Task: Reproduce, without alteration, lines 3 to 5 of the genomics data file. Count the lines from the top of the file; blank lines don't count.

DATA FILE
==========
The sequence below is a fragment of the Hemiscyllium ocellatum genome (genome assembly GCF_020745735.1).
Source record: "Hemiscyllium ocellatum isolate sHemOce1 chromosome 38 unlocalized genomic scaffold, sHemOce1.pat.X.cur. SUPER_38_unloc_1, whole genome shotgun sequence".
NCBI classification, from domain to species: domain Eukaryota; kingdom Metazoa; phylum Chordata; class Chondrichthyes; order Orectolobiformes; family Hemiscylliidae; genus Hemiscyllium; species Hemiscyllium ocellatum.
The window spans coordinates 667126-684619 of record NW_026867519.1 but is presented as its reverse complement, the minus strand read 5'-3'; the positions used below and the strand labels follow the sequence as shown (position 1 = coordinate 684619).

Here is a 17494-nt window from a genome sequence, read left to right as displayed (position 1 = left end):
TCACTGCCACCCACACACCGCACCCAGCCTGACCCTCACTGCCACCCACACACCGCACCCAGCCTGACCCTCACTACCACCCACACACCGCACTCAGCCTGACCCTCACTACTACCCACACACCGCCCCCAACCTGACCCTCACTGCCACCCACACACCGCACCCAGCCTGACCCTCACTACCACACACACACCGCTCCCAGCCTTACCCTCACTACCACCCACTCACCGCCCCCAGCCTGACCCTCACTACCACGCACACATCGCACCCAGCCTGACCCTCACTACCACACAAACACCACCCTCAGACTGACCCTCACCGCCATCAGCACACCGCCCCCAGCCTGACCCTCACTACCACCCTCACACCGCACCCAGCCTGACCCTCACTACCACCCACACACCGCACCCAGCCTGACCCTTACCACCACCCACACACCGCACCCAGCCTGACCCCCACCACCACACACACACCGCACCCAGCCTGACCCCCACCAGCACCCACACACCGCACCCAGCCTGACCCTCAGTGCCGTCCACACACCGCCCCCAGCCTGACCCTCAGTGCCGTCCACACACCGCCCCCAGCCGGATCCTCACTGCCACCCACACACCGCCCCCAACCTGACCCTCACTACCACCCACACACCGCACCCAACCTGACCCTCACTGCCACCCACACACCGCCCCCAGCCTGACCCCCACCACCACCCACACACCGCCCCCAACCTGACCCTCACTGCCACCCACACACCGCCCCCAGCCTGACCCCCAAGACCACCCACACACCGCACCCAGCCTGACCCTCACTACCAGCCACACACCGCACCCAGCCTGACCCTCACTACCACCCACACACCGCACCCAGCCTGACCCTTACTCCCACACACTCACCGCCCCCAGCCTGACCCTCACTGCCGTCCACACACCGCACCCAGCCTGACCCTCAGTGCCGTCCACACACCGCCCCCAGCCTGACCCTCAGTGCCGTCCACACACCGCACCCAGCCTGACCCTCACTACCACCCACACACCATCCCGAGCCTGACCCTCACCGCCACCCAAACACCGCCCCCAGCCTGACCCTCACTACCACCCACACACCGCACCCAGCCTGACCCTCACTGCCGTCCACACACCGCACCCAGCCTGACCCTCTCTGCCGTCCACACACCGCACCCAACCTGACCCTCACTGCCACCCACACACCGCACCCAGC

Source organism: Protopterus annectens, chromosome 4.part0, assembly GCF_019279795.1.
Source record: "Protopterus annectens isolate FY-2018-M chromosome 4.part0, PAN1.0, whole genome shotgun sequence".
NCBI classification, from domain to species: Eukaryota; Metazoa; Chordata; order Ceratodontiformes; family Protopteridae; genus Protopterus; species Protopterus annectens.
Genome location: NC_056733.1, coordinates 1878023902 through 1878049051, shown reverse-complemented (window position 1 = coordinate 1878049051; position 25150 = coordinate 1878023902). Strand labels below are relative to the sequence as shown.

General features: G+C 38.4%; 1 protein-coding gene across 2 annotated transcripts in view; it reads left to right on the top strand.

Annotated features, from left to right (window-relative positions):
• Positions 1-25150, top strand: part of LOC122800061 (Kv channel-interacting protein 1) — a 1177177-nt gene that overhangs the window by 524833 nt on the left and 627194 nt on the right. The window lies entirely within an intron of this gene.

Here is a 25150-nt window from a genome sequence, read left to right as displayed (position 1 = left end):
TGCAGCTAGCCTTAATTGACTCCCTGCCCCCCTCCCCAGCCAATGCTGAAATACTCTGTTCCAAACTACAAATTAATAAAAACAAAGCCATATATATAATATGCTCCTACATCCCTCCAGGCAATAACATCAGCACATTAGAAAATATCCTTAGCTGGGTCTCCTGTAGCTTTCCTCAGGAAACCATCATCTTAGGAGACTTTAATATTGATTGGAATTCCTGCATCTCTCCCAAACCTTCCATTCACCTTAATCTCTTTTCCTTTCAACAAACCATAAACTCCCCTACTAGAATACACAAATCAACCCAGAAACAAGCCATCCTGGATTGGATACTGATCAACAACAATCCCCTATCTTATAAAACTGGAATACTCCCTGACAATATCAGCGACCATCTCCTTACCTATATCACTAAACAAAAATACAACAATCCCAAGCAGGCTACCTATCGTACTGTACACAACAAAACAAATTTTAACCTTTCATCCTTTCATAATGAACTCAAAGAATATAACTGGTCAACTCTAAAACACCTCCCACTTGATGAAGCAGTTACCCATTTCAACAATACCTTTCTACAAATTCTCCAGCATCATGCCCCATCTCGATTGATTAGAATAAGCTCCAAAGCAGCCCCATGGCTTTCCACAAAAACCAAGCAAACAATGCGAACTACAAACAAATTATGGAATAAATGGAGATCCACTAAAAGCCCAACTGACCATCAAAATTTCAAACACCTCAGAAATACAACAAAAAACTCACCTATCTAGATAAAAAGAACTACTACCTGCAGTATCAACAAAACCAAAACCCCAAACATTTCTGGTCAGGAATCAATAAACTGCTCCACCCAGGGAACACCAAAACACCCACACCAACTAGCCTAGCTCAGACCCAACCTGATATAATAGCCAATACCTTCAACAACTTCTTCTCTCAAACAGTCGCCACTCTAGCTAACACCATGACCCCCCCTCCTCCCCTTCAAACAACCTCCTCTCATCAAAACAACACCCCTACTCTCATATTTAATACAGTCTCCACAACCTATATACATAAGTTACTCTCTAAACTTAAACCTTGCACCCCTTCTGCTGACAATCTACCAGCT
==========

NCBI classification, from domain to species: domain Eukaryota; kingdom Metazoa; phylum Chordata; class Chondrichthyes; order Orectolobiformes; family Hemiscylliidae; genus Hemiscyllium; species Hemiscyllium ocellatum.
The window spans coordinates 667126-684619 of record NW_026867519.1 but is presented as its reverse complement, the minus strand read 5'-3'; the positions used below and the strand labels follow the sequence as shown (position 1 = coordinate 684619).

Here is a 17494-nt window from a genome sequence, read left to right as displayed (position 1 = left end):